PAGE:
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From: Hugo Duncan (hugoduncan_at_[hidden])
Date: 2003-11-10 11:49:06

Hi Michel!

> It looks like you have implemented some more things since the last
> discussions and it looks great from my view point. And I really like
> what I see.

Thanks. Last time things seemed to fizzle out around the server side
of things. The wiki still contains a proposal from Boris Schaeling on
the multiplexer design, and I would be interested to here his thoughts,
as well as from the others who commented last time round.

> and wasn't there an error policy in the sockets library in the sandbox.

Yes, there was, and yes I removed it, or rather moved it into the
socket acceptor, connector and connection classes. My rationale for
this was essentially
    i) to have a single level in the implementation of the basic socket
       class. The requirement to not include system headers implies a
       non-templated implmentation. An error policy implies templates,
       so requiring a second level.
   ii) the generation of platform indepenedent error codes was a
       requirement. This , as in i), implies that an error policy
       needs to be in a level above the basic wrapping.
  iii) I didn't want the complication of converting socket types
       that differed only in there error policies.
   iv) The error policy presumably depends on what use you are making of
       the sockets

> I don't really know how to get the ball rolling on this one. But as I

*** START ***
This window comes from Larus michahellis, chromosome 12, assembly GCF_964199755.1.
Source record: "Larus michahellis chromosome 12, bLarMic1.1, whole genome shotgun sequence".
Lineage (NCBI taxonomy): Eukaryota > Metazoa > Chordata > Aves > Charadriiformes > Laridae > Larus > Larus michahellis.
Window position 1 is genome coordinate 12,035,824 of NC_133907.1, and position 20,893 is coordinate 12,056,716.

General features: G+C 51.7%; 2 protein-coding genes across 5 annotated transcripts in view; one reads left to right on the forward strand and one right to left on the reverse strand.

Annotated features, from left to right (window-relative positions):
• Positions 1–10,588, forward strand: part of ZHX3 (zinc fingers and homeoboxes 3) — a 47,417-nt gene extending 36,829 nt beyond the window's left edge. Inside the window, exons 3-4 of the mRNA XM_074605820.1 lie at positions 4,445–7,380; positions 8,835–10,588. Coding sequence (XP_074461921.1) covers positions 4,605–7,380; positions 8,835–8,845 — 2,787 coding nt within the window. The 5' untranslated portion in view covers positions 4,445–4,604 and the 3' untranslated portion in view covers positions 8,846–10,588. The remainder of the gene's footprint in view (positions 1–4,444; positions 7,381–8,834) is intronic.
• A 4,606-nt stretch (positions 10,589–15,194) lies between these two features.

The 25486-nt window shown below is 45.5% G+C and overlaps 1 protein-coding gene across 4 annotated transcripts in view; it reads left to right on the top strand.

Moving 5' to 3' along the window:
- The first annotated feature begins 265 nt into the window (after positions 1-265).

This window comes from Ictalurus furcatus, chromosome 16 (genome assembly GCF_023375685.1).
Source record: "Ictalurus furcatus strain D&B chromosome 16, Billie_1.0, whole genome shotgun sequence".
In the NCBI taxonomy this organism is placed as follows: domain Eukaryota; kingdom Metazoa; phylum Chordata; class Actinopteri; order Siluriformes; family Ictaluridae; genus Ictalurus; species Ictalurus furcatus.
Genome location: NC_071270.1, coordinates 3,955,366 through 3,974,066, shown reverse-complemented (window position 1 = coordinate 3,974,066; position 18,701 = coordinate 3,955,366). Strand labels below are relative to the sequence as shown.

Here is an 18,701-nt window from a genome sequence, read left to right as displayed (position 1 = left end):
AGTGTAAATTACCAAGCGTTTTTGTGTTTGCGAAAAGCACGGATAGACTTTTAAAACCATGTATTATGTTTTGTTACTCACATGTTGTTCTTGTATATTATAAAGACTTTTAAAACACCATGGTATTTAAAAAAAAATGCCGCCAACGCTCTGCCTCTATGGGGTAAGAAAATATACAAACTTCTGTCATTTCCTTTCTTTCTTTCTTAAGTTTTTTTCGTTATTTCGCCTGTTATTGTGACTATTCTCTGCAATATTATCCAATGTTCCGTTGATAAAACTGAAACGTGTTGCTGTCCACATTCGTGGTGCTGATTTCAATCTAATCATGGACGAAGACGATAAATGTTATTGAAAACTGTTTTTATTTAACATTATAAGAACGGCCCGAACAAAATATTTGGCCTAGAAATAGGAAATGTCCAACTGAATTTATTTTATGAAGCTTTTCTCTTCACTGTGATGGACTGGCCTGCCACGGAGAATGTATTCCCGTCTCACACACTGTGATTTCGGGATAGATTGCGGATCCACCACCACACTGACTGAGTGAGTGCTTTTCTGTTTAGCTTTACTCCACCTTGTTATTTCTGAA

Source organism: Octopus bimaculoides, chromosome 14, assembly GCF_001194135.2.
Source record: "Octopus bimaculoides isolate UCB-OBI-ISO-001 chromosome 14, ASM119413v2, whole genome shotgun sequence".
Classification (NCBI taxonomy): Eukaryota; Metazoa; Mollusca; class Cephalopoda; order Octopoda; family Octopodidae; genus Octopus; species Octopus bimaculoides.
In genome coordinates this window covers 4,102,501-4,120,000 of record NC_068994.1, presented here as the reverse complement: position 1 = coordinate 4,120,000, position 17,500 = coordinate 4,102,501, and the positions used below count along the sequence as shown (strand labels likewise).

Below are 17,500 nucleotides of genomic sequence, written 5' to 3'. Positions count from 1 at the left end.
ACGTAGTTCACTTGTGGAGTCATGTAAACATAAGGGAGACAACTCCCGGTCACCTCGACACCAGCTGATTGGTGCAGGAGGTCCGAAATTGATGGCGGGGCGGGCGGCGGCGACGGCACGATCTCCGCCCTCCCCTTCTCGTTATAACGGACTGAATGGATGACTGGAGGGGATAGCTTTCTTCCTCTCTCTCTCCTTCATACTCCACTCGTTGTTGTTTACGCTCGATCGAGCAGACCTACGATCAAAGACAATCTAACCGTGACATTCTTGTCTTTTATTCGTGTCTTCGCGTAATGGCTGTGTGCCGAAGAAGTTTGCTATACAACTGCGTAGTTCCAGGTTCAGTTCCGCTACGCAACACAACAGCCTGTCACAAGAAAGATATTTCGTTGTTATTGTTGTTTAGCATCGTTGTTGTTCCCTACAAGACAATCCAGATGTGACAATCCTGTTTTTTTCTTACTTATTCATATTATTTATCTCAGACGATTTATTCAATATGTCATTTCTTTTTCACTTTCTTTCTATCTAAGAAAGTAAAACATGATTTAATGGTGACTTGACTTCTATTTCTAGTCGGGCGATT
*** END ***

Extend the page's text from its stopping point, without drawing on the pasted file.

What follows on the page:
> see it
> to get some initial comments we need some kind of documentation besides
> the
> proof of concept, and we need verification that the asynch stuff can be
> implemented on some other platform (linux maybe)? From the document and
> proof of concept we could get input and maybe get some momentum?

Yes, documentation definitely required. However, I would be very
interested in just having feedback as to whether mapping all the
underlying demultiplexing variants to a proactor type
user interface is something people are happy with. Personally, having
a single interface for the user to code to is useful, relegating
blocking/non-blocking/asynch and select/poll/completion-port
choices to be (configurable) implementation details as far the user
is concerned.


> I've been busy the last 6 month with a newborn daughter

> , a 600 km move to new home, starting work in another country
Hope everything went smoothly... (I've been through 4 international
moves so far :-)

> But now I need a C++ project not to get rusty as my daytime work is
> almost completely .NET and C# :(

How a about a .Net implementation in managed C++ then (joking, I think...).
I haven't seen any discussion here as to whether boost is interested
in running in the managed world, and not having done much yet in .net,
I don't know what is feasable.

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